Seidov D. and Haupt, B.J.  2003.  Freshwater teleconnections and ocean thermohaline circulation.  Geophysical Research Letters 30: 10.1029/2002GL016564.

Wunsch, C.  2000.  Moon, tides and climate.  Nature 405: 743-744.

Wunsch, C.  2002.  What is the thermohaline circulation?  Science 298: 1179-1181.

Copyright 2003. Center for the Study of Carbon Dioxide and Global Change


>From CO2 Science Magazine, 23 April 2003

Donaldson, G.C., Keatinge, W.R. and Nayha, S.  2003.  Changes in summer
temperature and heat-related mortality since 1971 in North Carolina,
South Finland, and Southeast England.  Environmental Research 91: 1-7.

What was done
For three areas of the world -- (1) North Carolina, USA, (2) South
Finland, comprising all of Finland except the northern provinces of Oulu
and Lapland, and (3) Southeast England, comprising Greater London,
Essex, Kent, Sussex, Hampshire, Surrey, Berkshire, Oxfordshire,
Buckinghamshire and Bedfordshire -- the authors determined the mean
daily May-August 3C temperature band in which deaths of people aged 55
and above were at a minimum.  Then they compared heat- and cold-related
deaths that occurred at temperatures above and below this optimum
temperature interval for each region, after which they determined how
heat-related deaths in the three areas changed between1971 and 1997 in
response to the 1.0C temperature rise that was experienced in North
Carolina over this period (from an initial temperature of 23.5C), the
2.1C temperature rise experienced in Southeast England (from an initial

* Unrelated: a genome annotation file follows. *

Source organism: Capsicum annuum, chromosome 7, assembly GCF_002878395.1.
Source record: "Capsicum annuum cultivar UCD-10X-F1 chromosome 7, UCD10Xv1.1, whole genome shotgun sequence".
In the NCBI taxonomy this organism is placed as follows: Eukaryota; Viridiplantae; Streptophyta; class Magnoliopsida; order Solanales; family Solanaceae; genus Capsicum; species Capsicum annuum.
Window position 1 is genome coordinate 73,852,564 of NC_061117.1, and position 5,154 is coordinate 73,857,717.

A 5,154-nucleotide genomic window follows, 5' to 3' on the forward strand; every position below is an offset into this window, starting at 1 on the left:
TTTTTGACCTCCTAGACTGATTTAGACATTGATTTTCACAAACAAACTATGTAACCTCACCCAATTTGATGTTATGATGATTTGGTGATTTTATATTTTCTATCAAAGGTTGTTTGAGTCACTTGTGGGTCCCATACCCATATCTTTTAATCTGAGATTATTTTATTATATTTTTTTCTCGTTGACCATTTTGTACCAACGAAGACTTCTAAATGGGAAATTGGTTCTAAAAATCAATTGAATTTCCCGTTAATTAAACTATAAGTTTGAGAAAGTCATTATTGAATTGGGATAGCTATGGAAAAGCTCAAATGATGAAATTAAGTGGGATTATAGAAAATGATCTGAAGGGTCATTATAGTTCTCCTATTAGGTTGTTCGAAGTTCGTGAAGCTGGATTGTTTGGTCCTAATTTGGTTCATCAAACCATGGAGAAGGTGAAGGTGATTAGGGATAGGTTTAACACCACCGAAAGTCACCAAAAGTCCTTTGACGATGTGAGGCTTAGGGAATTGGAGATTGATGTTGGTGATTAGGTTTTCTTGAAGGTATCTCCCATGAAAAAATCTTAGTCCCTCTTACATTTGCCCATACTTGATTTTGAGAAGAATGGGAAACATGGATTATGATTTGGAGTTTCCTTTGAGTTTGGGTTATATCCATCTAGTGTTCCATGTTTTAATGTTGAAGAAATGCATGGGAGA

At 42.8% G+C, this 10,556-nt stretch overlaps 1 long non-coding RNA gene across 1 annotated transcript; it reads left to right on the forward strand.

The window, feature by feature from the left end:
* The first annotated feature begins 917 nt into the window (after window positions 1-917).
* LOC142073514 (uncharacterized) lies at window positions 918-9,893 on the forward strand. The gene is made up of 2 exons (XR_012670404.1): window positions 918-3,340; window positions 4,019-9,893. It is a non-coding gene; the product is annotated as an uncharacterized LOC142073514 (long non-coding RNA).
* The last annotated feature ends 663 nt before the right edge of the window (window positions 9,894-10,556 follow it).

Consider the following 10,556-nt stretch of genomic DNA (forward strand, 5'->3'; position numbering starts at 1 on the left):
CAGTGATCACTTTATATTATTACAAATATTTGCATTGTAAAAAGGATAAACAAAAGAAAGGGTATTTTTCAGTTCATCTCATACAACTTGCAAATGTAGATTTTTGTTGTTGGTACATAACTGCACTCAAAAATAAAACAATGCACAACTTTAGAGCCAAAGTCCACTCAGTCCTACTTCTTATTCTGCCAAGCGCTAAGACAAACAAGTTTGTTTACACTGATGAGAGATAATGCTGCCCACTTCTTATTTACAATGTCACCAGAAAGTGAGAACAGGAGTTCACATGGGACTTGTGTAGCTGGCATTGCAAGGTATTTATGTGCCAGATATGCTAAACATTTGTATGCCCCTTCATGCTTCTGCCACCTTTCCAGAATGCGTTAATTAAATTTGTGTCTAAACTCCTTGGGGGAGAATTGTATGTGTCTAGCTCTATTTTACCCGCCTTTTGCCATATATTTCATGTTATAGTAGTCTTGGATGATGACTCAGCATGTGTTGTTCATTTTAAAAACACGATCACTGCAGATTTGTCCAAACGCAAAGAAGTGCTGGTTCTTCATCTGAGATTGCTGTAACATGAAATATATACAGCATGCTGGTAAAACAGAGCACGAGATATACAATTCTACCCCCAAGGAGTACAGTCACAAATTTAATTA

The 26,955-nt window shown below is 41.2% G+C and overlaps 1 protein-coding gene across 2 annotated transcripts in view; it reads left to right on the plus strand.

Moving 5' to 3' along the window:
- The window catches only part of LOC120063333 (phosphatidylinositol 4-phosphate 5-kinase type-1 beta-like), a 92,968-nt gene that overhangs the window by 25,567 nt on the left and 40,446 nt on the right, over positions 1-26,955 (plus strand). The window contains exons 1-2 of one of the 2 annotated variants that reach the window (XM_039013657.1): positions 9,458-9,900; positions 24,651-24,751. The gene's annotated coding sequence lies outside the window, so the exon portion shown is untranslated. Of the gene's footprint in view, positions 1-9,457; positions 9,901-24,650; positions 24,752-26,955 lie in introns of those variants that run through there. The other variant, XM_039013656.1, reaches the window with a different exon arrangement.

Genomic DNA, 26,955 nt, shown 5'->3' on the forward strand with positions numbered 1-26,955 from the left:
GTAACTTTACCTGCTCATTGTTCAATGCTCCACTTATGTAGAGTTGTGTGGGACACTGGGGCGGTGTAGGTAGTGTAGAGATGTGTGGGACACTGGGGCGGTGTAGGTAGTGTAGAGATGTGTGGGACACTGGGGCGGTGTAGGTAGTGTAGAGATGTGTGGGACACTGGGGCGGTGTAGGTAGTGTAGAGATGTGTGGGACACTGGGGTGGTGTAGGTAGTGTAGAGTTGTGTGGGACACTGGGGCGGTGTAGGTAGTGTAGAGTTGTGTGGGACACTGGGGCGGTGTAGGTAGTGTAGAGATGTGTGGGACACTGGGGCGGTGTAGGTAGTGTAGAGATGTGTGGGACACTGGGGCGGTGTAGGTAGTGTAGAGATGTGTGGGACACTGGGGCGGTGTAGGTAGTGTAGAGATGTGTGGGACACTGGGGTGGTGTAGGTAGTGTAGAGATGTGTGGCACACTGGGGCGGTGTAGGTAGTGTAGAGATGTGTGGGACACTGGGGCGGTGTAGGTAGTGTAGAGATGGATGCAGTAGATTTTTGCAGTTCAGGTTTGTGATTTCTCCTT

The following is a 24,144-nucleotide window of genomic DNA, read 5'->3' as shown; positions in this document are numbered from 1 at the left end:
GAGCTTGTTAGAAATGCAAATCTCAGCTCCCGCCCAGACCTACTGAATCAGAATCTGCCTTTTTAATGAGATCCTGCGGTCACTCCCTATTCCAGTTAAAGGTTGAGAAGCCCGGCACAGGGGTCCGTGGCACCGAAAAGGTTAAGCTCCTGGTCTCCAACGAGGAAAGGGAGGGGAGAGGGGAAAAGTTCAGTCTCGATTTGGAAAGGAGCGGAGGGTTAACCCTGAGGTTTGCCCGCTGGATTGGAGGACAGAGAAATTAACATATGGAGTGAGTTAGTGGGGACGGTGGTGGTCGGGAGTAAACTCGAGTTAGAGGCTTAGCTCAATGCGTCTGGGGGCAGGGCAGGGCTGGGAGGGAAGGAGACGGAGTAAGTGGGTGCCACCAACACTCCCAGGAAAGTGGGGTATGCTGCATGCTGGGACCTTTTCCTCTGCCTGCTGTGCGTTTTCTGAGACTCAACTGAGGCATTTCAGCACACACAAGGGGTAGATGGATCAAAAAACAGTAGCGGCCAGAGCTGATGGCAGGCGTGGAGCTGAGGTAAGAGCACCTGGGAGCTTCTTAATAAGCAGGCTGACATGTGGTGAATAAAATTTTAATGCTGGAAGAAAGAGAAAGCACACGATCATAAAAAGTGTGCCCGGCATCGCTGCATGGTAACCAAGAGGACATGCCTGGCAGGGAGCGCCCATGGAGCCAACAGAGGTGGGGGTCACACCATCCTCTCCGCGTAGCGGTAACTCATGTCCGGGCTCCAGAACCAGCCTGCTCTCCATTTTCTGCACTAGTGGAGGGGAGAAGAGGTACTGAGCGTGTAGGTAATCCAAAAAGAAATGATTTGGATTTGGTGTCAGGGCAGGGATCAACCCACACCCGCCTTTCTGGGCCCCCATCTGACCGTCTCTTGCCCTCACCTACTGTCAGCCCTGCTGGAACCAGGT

temperature of 14.9C), and the unchanging 13.5C temperature of South

What was learned
First, it was determined that the 3C temperature band at which
mortality was at its local minimum was lowest for the coolest region
(South Finland), highest for the warmest region (North Carolina), and in
between for the "in between" region (Southeast England), which suggests
that the populations of the three regions were somewhat acclimated to
their respective thermal climates.  Second, for each region it was
determined that cold-related mortality, expressed as excess mortality at
temperatures below the 3C temperature band at which mortality was at
its local minimum, was greater than heat-related mortality, expressed as
excess mortality at temperatures above the 3C temperature band at which
mortality was at its local minimum.

As for the third aspect of the study, i.e., changes in heat-related
mortality from 1971 to 1997, it was determined that in the coldest of
the three regions (South Finland, where there was no change in
temperature over the study period), heat-related deaths per million
inhabitants in the 55-and-above age group declined from 382 to 99.  In
somewhat warmer Southeast England, however, where it warmed by a
whopping 2.1C over the study period, heat-related deaths per million of
the at-risk age cohort still declined, but this time from only 111 to
108.  Last of all, in the warmest of the three regions (North Carolina,
where mean daily May-August temperature rose by 1.0C over the study
period), corresponding heat-related deaths also fell, and this time from
228 to a mere 16 per million.

What it means